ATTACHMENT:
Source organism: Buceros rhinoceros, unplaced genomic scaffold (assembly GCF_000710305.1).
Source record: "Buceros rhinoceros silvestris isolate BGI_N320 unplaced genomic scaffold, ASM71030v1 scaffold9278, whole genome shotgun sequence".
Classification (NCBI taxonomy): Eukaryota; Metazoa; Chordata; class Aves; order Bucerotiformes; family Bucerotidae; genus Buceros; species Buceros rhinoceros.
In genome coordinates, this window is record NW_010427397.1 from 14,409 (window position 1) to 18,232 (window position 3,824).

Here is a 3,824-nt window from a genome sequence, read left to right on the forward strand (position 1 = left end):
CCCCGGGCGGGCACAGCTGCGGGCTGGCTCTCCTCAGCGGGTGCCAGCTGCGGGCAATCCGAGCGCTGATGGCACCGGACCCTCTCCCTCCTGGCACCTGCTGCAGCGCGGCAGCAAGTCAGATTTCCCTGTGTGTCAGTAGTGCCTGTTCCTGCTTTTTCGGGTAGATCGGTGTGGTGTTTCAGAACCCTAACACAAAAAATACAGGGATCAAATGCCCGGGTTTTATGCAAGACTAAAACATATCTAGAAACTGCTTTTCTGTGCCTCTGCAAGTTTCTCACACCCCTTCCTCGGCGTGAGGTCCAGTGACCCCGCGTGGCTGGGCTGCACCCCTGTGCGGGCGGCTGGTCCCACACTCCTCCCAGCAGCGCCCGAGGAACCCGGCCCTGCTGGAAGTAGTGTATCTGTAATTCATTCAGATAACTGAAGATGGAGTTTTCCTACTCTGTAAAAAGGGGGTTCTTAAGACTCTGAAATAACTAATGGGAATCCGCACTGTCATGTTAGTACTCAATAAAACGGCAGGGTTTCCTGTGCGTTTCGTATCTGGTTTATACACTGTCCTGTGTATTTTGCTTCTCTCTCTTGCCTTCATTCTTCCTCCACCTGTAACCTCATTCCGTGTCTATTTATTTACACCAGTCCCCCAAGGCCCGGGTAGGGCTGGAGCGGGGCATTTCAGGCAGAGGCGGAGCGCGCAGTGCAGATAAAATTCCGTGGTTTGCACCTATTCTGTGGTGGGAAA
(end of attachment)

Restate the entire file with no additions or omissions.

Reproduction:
Source organism: Buceros rhinoceros, unplaced genomic scaffold (assembly GCF_000710305.1).
Source record: "Buceros rhinoceros silvestris isolate BGI_N320 unplaced genomic scaffold, ASM71030v1 scaffold9278, whole genome shotgun sequence".
Classification (NCBI taxonomy): Eukaryota; Metazoa; Chordata; class Aves; order Bucerotiformes; family Bucerotidae; genus Buceros; species Buceros rhinoceros.
In genome coordinates, this window is record NW_010427397.1 from 14,409 (window position 1) to 18,232 (window position 3,824).

Here is a 3,824-nt window from a genome sequence, read left to right on the forward strand (position 1 = left end):
CCCCGGGCGGGCACAGCTGCGGGCTGGCTCTCCTCAGCGGGTGCCAGCTGCGGGCAATCCGAGCGCTGATGGCACCGGACCCTCTCCCTCCTGGCACCTGCTGCAGCGCGGCAGCAAGTCAGATTTCCCTGTGTGTCAGTAGTGCCTGTTCCTGCTTTTTCGGGTAGATCGGTGTGGTGTTTCAGAACCCTAACACAAAAAATACAGGGATCAAATGCCCGGGTTTTATGCAAGACTAAAACATATCTAGAAACTGCTTTTCTGTGCCTCTGCAAGTTTCTCACACCCCTTCCTCGGCGTGAGGTCCAGTGACCCCGCGTGGCTGGGCTGCACCCCTGTGCGGGCGGCTGGTCCCACACTCCTCCCAGCAGCGCCCGAGGAACCCGGCCCTGCTGGAAGTAGTGTATCTGTAATTCATTCAGATAACTGAAGATGGAGTTTTCCTACTCTGTAAAAAGGGGGTTCTTAAGACTCTGAAATAACTAATGGGAATCCGCACTGTCATGTTAGTACTCAATAAAACGGCAGGGTTTCCTGTGCGTTTCGTATCTGGTTTATACACTGTCCTGTGTATTTTGCTTCTCTCTCTTGCCTTCATTCTTCCTCCACCTGTAACCTCATTCCGTGTCTATTTATTTACACCAGTCCCCCAAGGCCCGGGTAGGGCTGGAGCGGGGCATTTCAGGCAGAGGCGGAGCGCGCAGTGCAGATAAAATTCCGTGGTTTGCACCTATTCTGTGGTGGGAAA